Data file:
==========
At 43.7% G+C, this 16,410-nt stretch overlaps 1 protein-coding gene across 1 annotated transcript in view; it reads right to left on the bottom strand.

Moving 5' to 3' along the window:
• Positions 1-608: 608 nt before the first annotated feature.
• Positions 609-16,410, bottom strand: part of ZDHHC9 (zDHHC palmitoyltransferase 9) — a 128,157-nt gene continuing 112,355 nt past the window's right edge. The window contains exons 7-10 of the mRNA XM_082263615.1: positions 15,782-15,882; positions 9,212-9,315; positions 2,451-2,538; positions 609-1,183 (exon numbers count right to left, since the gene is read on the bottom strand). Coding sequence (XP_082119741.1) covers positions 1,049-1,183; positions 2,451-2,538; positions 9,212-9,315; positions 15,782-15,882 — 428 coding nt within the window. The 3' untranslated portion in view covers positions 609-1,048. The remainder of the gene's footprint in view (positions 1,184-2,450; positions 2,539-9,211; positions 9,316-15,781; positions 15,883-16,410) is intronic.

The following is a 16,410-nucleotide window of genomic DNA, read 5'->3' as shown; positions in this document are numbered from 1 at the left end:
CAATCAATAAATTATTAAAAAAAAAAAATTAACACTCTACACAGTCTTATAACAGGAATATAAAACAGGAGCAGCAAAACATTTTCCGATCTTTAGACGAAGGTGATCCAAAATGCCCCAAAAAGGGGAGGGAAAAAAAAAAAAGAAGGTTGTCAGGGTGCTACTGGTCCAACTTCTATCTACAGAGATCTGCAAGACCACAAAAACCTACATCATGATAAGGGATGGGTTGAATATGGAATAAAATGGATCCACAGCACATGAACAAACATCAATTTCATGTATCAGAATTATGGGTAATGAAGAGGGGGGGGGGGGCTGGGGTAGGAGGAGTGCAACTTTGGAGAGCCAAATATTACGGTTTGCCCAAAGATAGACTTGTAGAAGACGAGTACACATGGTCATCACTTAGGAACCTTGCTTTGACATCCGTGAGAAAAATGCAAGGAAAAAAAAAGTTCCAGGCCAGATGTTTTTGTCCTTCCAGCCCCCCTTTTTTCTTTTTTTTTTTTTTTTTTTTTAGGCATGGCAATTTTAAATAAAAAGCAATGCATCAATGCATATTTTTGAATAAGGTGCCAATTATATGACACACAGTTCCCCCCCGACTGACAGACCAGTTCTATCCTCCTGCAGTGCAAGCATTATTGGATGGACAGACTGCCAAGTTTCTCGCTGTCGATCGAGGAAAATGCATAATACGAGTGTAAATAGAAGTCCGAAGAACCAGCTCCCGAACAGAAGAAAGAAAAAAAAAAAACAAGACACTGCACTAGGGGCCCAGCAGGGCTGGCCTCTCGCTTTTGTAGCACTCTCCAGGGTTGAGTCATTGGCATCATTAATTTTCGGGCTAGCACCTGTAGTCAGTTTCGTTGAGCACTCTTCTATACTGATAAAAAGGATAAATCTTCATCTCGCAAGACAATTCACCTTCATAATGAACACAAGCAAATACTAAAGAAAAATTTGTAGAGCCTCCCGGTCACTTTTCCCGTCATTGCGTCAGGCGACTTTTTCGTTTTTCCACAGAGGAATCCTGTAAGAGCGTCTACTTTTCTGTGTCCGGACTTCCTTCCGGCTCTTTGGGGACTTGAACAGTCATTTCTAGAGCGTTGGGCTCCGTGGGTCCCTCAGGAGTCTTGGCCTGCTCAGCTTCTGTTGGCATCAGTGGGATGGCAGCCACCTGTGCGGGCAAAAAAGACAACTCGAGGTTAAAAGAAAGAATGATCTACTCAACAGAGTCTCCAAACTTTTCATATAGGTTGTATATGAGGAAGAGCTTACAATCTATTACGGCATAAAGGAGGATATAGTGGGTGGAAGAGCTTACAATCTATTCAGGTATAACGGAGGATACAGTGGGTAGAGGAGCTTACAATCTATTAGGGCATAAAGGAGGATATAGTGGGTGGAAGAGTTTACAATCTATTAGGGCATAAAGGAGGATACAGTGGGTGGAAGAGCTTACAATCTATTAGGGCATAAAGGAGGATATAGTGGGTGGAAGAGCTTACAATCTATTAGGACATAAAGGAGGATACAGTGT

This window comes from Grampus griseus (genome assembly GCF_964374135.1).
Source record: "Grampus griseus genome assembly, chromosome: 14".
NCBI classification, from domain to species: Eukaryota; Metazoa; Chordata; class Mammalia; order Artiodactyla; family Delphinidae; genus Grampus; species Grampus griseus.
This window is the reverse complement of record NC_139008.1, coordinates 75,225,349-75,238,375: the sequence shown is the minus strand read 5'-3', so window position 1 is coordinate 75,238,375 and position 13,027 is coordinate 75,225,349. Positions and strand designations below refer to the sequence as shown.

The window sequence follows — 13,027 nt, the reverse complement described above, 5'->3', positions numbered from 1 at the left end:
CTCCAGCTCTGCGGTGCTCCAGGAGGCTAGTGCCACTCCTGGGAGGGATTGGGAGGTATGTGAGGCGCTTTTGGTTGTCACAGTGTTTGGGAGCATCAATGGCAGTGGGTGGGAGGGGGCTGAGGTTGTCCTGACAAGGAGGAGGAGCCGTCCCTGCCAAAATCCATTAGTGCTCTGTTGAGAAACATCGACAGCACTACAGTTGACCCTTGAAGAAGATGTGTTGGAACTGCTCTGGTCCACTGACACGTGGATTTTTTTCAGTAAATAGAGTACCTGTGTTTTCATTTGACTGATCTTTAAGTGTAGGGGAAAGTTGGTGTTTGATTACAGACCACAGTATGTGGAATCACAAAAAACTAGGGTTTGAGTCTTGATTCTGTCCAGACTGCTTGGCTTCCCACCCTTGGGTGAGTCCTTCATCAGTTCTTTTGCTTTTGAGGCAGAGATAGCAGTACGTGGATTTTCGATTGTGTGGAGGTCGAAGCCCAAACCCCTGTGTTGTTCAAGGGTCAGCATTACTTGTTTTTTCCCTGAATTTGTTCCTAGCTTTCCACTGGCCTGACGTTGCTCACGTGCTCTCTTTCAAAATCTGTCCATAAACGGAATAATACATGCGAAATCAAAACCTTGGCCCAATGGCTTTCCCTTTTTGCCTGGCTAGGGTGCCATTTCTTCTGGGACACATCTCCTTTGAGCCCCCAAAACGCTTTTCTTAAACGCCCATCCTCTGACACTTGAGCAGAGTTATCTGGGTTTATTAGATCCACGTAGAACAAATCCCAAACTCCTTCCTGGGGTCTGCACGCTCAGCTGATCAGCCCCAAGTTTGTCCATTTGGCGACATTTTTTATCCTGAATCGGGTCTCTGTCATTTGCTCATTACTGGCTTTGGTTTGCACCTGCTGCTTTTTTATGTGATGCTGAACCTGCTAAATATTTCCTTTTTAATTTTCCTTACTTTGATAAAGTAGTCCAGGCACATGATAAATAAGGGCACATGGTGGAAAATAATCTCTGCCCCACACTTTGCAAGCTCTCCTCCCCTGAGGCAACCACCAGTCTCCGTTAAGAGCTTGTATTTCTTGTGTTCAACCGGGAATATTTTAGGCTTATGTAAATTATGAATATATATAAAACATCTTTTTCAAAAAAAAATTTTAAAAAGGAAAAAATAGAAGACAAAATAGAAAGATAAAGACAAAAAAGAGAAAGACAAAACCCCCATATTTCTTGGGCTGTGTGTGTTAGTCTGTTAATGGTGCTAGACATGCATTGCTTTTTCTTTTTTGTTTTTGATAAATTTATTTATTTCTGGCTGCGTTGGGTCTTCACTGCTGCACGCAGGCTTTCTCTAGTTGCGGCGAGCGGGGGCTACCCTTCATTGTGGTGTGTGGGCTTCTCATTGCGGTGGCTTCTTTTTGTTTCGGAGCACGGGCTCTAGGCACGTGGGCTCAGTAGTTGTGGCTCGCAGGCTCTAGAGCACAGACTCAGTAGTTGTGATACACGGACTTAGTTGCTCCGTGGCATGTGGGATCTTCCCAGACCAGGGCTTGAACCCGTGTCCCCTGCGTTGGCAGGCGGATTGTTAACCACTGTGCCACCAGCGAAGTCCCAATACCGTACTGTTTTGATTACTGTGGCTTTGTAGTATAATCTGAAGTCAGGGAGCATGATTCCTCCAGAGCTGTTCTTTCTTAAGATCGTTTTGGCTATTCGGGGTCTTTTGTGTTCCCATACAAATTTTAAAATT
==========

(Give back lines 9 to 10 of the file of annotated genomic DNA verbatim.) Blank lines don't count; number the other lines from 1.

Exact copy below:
NCBI classification, from domain to species: Eukaryota; Metazoa; Chordata; class Mammalia; order Artiodactyla; family Delphinidae; genus Grampus; species Grampus griseus.
This window is the reverse complement of record NC_139008.1, coordinates 75,225,349-75,238,375: the sequence shown is the minus strand read 5'-3', so window position 1 is coordinate 75,238,375 and position 13,027 is coordinate 75,225,349. Positions and strand designations below refer to the sequence as shown.